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Scottsdale Criminal Law Blog

June sentencing set in bitcoin case

Many people in Arizona may have heard of bitcoin but may not fully understand what it is or how it works. One thing many people may know, however, is that bitcoin is not currently subject to regulation by the federal government yet it is not illegal in and of itself. Essentially bitcoin is a virtual type of currency that may be used in online transactions.

One man who has allegedly exchanged bitcoin currency has been reported to have done so by enjoying commission rates far higher than what are normally received by other bitcoin traders. Reports indicate the typical commission is around one and a half percent but the man has been receiving anywhere from seven to 10 percent. No details as to how this has transpired are known. What has been reported is that the man was arrested after an interaction with undercover agents.

Horizontal gaze nystagmus can't determine marijuana impairment

More and more states are enacting laws that decriminalize the use of marijuana. Some have even legalized it for recreational purposes. In Arizona or a surrounding region, you can still run into major legal problems if a police officer pulls you over and arrests you because he or she thinks you've been driving while high on cannabis. This type of situation will fall under a DUI category.

An officer may ask you to perform a field sobriety test if he or she suspects driving impairment. A common test is the horizontal gaze nystagmus and it has to do with your eye movements when you track an object. If the officer decides to fail you, your previously uneventful trip to the store or home or wherever you'd been heading may wind up being a ride in the back of a police patrol car. It's crucial to know your rights as well as where to seek outside support when needed.

When a woman is falsely accused of domestic violence

Domestic violence is a sensitive but crucial topic in today's world. While it can be difficult to pinpoint and discuss, abuse within an Arizona household is a serious problem deserving of special time and attention.  

One aspect of this nationwide problem involves the wrongful accusations of women. While statistically less common than assaults committed by men, women nevertheless face difficult challenges when accused of a crime on false grounds. Like many of these situations, such an accusation can result in significant damage to one's reputation and future.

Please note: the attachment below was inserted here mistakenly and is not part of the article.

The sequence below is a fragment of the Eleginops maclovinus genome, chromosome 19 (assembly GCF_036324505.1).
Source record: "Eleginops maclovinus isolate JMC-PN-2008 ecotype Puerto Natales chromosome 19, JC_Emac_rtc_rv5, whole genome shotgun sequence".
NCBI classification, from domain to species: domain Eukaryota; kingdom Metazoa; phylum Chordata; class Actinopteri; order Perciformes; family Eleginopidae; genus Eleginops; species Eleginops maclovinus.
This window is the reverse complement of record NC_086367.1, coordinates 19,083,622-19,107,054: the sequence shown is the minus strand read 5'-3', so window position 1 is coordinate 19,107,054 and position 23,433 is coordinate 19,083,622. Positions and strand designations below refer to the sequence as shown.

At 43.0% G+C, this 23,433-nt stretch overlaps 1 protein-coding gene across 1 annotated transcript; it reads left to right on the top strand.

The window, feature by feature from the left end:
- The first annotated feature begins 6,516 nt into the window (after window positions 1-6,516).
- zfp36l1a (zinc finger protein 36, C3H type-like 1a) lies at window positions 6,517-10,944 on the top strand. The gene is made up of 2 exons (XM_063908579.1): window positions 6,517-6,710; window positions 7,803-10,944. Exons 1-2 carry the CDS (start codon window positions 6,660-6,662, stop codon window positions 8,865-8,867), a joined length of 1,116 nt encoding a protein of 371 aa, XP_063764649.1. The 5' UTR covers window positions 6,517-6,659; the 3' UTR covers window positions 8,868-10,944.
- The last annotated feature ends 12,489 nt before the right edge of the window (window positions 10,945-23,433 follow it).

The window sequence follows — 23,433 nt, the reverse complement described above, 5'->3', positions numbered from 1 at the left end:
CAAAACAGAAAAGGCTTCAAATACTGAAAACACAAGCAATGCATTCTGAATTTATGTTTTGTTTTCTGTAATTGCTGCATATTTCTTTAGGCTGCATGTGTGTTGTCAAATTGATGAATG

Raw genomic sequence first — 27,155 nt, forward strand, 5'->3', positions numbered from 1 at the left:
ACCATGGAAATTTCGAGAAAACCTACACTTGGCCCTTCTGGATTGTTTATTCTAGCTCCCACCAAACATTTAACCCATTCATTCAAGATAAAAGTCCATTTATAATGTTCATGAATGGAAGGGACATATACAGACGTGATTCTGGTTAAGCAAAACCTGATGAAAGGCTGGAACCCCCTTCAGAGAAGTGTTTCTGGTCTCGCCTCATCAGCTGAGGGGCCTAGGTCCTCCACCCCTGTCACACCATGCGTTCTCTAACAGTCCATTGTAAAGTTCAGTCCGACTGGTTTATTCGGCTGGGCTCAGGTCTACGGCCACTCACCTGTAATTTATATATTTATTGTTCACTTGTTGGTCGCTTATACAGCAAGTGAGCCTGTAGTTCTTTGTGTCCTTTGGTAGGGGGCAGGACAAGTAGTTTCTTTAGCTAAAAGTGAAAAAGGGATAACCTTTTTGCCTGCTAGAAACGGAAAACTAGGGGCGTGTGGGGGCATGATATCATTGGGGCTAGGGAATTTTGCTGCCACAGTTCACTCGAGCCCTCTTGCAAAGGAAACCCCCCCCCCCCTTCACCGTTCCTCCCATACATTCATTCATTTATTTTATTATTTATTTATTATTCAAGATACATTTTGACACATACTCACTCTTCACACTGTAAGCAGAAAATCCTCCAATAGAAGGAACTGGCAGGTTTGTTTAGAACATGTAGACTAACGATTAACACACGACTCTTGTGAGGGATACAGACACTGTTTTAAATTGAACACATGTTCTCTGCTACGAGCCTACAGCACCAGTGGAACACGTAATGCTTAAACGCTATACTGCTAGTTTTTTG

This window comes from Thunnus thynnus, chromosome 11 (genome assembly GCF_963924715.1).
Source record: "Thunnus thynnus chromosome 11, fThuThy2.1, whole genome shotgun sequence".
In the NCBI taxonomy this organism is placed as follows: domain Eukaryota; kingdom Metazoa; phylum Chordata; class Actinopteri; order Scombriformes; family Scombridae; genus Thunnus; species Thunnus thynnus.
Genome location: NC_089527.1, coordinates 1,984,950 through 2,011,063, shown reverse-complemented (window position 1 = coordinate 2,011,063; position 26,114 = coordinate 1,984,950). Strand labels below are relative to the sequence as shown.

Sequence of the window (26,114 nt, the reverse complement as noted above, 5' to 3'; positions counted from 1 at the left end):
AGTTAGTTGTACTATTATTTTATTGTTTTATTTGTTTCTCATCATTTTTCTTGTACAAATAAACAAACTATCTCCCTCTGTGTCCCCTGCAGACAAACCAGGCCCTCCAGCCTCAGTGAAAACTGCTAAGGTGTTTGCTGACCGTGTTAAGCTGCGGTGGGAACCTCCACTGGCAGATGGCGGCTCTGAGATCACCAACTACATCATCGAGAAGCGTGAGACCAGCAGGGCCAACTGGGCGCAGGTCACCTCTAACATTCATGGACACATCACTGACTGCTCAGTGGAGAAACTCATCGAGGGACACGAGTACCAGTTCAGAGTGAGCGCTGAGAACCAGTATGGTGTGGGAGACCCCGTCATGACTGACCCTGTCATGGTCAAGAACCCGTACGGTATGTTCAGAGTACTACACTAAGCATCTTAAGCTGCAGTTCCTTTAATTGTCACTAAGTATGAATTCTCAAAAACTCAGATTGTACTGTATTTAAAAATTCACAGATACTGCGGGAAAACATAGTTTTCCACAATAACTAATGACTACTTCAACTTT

Arizona residents see tougher DUI penalty

While certainly people in Arizona recognize that alcohol or drugs may impair the ability to drive a motor vehicle safely in some circumstances, the fact remains that social drinking is a part of life and it can be difficult at times to know when a person is able to safely operate a vehicle and when they are not. In addition, just like with many other accidents, those crashes in which a driver had previously consumed either alcohol or drugs may be influenced by other factors as well. Despite this, it is the driver alleged to be drunk who often takes the lion's share of the blame.

A new law passed by state legislators will now only add to the heftiness of drunk driving penalties in Arizona. Known as House Bill 2443, it will make a felony offense chargeable to anyone involved in a crash in which they are accused of a driving under the influence offense if they are also found to be driving against the flow of traffic at the same time. In addition to educational courses and fines, people convicted of these offenses may also face up to 30 months in prison.

Did an officer fail to inform you of your rights during arrest?

When watching television shows or movies in which police take a person into custody or attempt to search that person's property, you may have heard the character say "I have rights!" While that action may seem somewhat overdramatic for the storyline, everyone in Arizona and across the country does have legal rights. Of course, you may not always know what your rights are.

If you find yourself in a situation where authorities take you into custody, you may end up panicking due to not knowing the best way to handle the situation. However, police have a duty to inform you of your rights during this process, and if they do not, evidence they gather may become inadmissible.